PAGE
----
Lengthwise elevation of the Gantry
Crosswise section of the Gantry

The Gantry was built on three rows, 120 feet (37 m) apart, of eleven steel truss towers with three large truss girders between them, and lighter crosswise Warren trusses above this. The large girders provided runways for a pair of 10-ton overhead cranes above each way and lighter 5-ton jib cranes from the sides. Along the centre line ran a light Titan crane, with a reach of 135 feet and able to carry a 3-ton load at full radius, and 5 tons closer in. The cranes were electrically-powered and built by Stothert & Pitt of Bath.[5] Access to the high girders was provided by three long ramps and also electric lifts for the shipyard workers.[8] As Harland and Wolff were primarily a commercial yard,[9][ii] there was no need for the huge Titan cranes being built at this time for the naval shipyards of the Clyde, where heavy lifts of armour plate, or even entire turrets, were needed.[iii]

Olympic-class liners

The Arroll Gantry towering above RMS Britannic, circa 1914

Olympic and Titanic were built together, with Olympic in the No 2 slipway.[11][iv][v] Olympic was launched first, in October 1910, with Titanic seven months later. To provide better photographs against the steelwork of the gantry, Olympic's hull was painted white during building, then repainted after launch. Titanic was painted in White Star's black hull livery from the outset. Britannic was then constructed on the Olympic ways.[12]

World War I

At the outbreak of World War I, Harland and Wolff were still engaged in building passenger liners and the Belgian Red Star Line's[vi] 27,000 ton SS Belgenland was almost completed on the adjacent No 1 way. SS Statendam had been launched from the No 2 way in July, a fortnight before the outbreak of war. A further liner, yard number 470, had been laid down there, but work had hardly started.[13][vii]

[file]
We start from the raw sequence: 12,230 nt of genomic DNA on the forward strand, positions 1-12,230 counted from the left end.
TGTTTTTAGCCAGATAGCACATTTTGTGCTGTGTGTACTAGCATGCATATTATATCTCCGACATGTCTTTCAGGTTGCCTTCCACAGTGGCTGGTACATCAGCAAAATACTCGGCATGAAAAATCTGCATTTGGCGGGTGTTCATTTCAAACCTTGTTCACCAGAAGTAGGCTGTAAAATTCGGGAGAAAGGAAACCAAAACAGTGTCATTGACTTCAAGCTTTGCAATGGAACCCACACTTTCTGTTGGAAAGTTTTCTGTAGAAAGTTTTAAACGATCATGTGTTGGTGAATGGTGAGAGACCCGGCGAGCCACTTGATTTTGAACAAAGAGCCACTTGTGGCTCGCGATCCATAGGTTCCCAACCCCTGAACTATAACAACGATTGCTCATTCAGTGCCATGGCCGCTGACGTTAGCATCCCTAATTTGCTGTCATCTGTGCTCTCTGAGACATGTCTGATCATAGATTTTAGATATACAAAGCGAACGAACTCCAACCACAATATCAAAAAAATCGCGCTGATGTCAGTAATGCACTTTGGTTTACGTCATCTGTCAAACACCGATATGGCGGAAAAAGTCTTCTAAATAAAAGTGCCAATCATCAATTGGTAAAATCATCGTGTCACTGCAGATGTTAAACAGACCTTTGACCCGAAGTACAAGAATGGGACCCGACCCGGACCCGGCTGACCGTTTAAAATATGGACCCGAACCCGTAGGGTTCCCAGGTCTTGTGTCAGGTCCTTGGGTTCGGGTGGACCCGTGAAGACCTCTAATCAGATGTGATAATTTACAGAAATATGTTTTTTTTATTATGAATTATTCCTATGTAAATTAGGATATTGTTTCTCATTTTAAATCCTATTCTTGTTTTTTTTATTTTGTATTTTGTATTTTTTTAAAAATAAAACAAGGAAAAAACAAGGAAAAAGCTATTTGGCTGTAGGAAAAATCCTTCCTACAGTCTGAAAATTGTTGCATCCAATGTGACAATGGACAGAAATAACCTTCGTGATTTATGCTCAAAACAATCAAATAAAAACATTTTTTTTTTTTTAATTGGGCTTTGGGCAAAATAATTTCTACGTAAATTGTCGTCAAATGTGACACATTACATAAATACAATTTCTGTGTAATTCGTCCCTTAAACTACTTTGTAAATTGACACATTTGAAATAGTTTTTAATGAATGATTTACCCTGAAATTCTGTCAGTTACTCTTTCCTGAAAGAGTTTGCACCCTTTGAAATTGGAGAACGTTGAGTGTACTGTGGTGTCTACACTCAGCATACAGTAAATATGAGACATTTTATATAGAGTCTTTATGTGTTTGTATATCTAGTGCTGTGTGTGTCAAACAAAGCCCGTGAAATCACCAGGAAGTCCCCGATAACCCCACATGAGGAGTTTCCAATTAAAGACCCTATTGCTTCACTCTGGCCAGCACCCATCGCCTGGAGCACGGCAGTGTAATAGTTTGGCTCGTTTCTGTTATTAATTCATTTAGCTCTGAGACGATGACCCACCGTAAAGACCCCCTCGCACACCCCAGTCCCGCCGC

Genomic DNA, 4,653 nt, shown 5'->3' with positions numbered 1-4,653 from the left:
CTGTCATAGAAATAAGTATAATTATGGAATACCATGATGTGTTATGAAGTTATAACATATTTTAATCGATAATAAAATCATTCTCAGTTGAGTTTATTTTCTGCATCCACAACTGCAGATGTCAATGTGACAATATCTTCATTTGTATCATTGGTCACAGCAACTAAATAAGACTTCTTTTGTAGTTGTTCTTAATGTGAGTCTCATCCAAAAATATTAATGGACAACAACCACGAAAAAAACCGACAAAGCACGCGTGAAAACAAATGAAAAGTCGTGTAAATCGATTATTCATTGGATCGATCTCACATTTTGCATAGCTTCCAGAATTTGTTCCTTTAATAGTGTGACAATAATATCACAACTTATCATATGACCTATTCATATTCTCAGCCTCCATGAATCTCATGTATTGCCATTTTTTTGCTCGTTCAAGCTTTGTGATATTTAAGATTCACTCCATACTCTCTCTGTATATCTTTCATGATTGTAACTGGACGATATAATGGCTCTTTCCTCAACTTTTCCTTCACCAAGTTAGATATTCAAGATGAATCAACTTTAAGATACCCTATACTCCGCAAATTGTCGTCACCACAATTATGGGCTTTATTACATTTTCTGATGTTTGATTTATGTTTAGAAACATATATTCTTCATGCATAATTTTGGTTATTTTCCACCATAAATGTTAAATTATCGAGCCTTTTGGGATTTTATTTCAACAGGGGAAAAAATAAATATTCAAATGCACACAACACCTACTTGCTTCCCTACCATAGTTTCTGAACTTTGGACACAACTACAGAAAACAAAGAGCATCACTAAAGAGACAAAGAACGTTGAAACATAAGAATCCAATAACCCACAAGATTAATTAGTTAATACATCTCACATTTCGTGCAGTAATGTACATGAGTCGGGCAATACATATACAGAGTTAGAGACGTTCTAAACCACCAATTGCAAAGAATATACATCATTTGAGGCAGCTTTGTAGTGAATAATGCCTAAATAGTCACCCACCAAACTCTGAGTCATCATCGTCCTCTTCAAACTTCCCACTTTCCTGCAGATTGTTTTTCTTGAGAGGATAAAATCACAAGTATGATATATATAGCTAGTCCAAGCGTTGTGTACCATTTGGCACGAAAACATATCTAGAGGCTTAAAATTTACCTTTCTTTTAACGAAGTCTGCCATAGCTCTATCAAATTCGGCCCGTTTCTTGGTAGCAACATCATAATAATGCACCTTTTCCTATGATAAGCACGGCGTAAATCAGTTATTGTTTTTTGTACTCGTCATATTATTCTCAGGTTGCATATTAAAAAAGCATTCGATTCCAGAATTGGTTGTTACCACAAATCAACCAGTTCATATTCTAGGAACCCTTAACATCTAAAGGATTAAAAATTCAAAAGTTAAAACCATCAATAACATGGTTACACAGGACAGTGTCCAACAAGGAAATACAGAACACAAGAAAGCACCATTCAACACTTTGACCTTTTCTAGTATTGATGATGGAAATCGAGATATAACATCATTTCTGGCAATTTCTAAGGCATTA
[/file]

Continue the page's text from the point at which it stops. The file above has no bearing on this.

14 inch monitors

When the Royal Navy wished to build the 14 inch monitors as coastal bombardment ships, these building ways were the most immediately available. The monitors were fairly small, of around 6,000 tons and quite short, but they also had protective anti-torpedo bulges which gave them an extremely broad beam of 90 feet (27 m). This would require equally wide building slips, which the Olympic slips could provide. The monitors were so short that the first two of them, Admiral Farragut and General Grant, could be built simultaneously on the same slipway.[viii] Farragut was launched on 15 April 1915, with Grant following on 29 April. The limited lifting capacity of the gantry's cranes required the 4-inch armour plate to be installed in particularly small pieces, compared to in a warship building yard. To install their US-supplied turrets, the hulls were taken to the COW yard on the Clyde.[13]

12 inch monitors

A second group of monitors was also built. These were the 12 inch monitors and used guns taken from Majestic-class pre-dreadnought battleships.[15] Although their 12-inch guns were now quite old, they had been sufficiently advanced over other guns at the time that they were still worth re-using. They had been the first British battleship main guns to use wire-wound construction and also the first to fire cordite propelling charges. As originally mounted, their elevation of 13½° only permitted a range of 13,700 yd (12,500 m), which would leave the monitors within range of German coastal defences; with this increased to 30°, a range of 21,000 yd (19,000 m) was expected.[16] Eight of these monitors were built, five by Harland and Wolff and four of them on slips 1 and 3 of the Queen's Island yard.[17] Like the 14 inch monitors, these monitors had prominent anti-torpedo bulges to their hulls and required a wide building slip, but were short enough that two could be built simultaneously on the large liner slips.